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Italy, Women

Pregnant? You’re fired!


You are a woman journalist, earning on average Euros 1200 a month for a ‘partnership’ lasting for a series of transmissions. Then you discover a ‘pregnancy clause’ in section 10 of the consultancy contract that the company offers to all freelancers.

If you are to become pregnant, or suffer an injury or illness, state broadcaster RAI reserves the right to deduct ‘fees related to services not performed, as well as to ‘terminate the contract’ without any payment or compensation.

In an open letter to Rai director general, published Monday on a blog, Lorenza Lei from a network of Rome-based freelance journalists named, “Printing Errors”, explained the double injury faced by women in many Italian companies.

On the one hand, the company considers pregnancy in the same way as a disease or an accident. On the other hand, it discriminates against ‘expert technical and scientific advisors’, as self-employed journalists are known.

The blog  provoked a rapid reaction from some political quarters. Andrea Sarubbi (Democrats) and Silvana Mura (Italy of Values) announced on twitter that they will bring the case to Parliament. Senator Vincenzo Vita of the Democrats will take it to the body that scrutizes RAI.

‘Facts like these,’ said CGIL General Secretary Susanna Camusso, ‘show that you should never delete the rules that protect workers against discrimination. This contract is unlawful. ”

Nichi Vendola, leader of Left Ecology Freedom Party has demanded the removal of ‘standards of the gallows’  for young employees.

RAI, after first denying knowledge of such clauses in contracts, has announced an investigation while stating that in Rai there ‘has never been any discrimination or discrimination’ nor issues relating to the legality of employment contracts.

Printing Errors says they have no evidence of layoffs connected to the clause but a number of journalists have contacted them to say they been approached to sign such a contract and they have had to sign it.

‘The clause exists and is a way to advise you not to get pregnant,’ says Valeria Calicchio, spokesperson of the organisation: ‘This use of self-employment is a fig leaf to justify not taking people on a regular contract. I hope that this campaign pushes the media and politics to not only deal with job insecurity in these severe cases. As well as maternity rights, we want to see rights for sickness, social security and fair pay respected.’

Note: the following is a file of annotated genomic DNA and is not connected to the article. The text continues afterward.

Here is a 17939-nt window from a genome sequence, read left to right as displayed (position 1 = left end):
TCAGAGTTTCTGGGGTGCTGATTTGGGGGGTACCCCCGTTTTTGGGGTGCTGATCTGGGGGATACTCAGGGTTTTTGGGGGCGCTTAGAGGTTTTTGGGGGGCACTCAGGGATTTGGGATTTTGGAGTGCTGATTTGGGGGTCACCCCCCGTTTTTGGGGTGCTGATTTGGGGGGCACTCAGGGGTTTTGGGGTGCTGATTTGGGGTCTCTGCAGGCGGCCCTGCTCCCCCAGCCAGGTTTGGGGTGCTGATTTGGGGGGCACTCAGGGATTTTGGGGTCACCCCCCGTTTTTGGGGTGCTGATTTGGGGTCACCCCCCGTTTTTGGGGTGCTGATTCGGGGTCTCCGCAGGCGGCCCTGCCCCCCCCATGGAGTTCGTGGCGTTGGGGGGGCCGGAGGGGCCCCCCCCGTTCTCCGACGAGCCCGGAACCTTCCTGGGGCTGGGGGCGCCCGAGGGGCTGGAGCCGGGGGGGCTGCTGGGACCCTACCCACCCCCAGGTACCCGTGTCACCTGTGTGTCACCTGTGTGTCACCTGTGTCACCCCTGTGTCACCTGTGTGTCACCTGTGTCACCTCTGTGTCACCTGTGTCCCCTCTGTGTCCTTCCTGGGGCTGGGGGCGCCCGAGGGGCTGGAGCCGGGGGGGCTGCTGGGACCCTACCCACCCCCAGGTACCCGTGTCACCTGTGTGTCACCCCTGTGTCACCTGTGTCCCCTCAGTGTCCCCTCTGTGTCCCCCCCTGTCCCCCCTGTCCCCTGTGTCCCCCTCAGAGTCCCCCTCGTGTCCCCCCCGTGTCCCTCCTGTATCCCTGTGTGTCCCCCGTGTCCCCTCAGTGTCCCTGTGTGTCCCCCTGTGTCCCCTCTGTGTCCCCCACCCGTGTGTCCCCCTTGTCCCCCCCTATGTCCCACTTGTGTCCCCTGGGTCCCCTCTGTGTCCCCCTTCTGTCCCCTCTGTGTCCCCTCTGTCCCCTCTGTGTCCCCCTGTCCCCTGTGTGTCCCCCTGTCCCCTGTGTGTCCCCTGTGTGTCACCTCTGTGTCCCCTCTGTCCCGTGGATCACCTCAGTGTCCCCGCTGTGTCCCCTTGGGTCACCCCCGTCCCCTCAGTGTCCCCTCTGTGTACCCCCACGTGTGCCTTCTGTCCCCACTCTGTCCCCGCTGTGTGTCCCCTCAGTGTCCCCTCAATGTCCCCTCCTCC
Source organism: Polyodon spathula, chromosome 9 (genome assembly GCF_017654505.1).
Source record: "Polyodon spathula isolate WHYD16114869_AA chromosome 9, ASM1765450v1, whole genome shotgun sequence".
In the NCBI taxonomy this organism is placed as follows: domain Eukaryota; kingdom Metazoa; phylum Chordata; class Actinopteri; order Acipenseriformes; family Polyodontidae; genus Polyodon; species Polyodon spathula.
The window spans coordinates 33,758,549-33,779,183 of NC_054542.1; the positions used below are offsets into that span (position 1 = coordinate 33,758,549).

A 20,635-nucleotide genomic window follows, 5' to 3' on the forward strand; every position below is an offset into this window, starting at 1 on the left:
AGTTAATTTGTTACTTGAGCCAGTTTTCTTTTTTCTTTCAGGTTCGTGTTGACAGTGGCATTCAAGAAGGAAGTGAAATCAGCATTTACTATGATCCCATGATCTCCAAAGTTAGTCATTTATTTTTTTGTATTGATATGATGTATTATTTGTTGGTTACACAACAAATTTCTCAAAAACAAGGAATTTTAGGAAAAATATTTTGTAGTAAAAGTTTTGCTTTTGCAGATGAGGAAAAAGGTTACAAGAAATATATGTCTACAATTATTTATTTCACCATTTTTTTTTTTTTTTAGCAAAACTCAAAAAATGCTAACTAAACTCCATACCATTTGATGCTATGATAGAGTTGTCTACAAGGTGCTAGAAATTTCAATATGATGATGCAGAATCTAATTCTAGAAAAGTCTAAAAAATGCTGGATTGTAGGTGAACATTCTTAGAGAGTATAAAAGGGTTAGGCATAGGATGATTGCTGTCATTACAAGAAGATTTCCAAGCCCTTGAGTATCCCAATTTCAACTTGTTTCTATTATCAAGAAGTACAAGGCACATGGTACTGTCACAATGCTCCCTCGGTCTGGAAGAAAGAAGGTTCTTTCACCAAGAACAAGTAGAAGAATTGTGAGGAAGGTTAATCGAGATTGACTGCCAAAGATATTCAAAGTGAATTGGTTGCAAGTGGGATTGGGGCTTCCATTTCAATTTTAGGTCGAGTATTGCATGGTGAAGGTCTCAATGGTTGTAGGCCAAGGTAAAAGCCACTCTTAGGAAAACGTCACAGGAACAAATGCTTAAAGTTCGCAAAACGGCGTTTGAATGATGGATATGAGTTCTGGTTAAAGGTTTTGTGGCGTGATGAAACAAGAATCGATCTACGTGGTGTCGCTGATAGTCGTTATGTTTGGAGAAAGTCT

The Printing Errors open letter details the RAI labour supply chain.

Journalist Paola Natalicchio explains: ‘Consulting is an ultra-light contract applied to journalists who were enrolled in [significant] productions such as Agora, or Direct Drive Report. You are self-employed even if in fact you carry out the work of an editor with set working hours and you are working on 100 episodes.’

If, by chance, the journalist must appear on video, then you change the contract to include ‘presenter-director’.

‘These scam contracts are present in all editorial departments of the company,’ and cover all roles, from editor to cameraman.

The use and abuse of the self-employed, and the wide range of standard contracts, affects around 1,800 or more people in RAI.

For Claudio Aroldi, Sergio Cusani and Paolo Pellegrini, the authors of a recent report (1 December 2011) on the issue for the cultural communication workers section (SLC), this figure could be even greater.

Among the 11,501 individuals included in Rai’s payroll, there are staff that are on a number of other ‘precarious’ contracts.

More widely, companies tend to resort to these forms of contract in order to pass on the self-employed the full cost of their pension and insurance activities.

Taking the sector of communication and services in Rome, in 2007 and 2008 the so-called ‘consultants and freelancers’ group represented the largest self-employed group. Out of a total of 249,235, the ‘consultants’  which would include the 1700 ‘precarious’ workers of RAI, amounted to 63,111. Today, one suspects, there are certainly more.

If you cast the net wider, adding to the activities of ‘consultants’ and ‘free professionals’ those for ‘advanced services to business’ and ‘publishing activities’ this amounts  to 33% of the active labor force in Rome.

In the absence of an investigation similar to that conducted by Printing Errors, it can be assumed that these people do not enjoy all the fundamental social rights.

We must ask whether this situation is solely the result of the willingness of companies – of course, a incontrovertible factor – or also a system that is based on procurement and subcontracting, on piecework, on casual and informal work, as well as the constant and relentless deletion of fundamental rights.

RAI pledged in July 2011 that new hires would be taken on through the apprenticeship contract, just as the government intends to do with the labor reform [premier Mario] Monti announced.

In a situation of arbitrariness and confusion, this solution does not detract one iota from the conditions of a Roman [media] worker that, on average, is more than 29 years old, above the upper age limit of applicability of such a contract.

Il Manifesto,


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Writer on Europe's Left, trade union and social movements @tomgilltweets or @revoltingeurope


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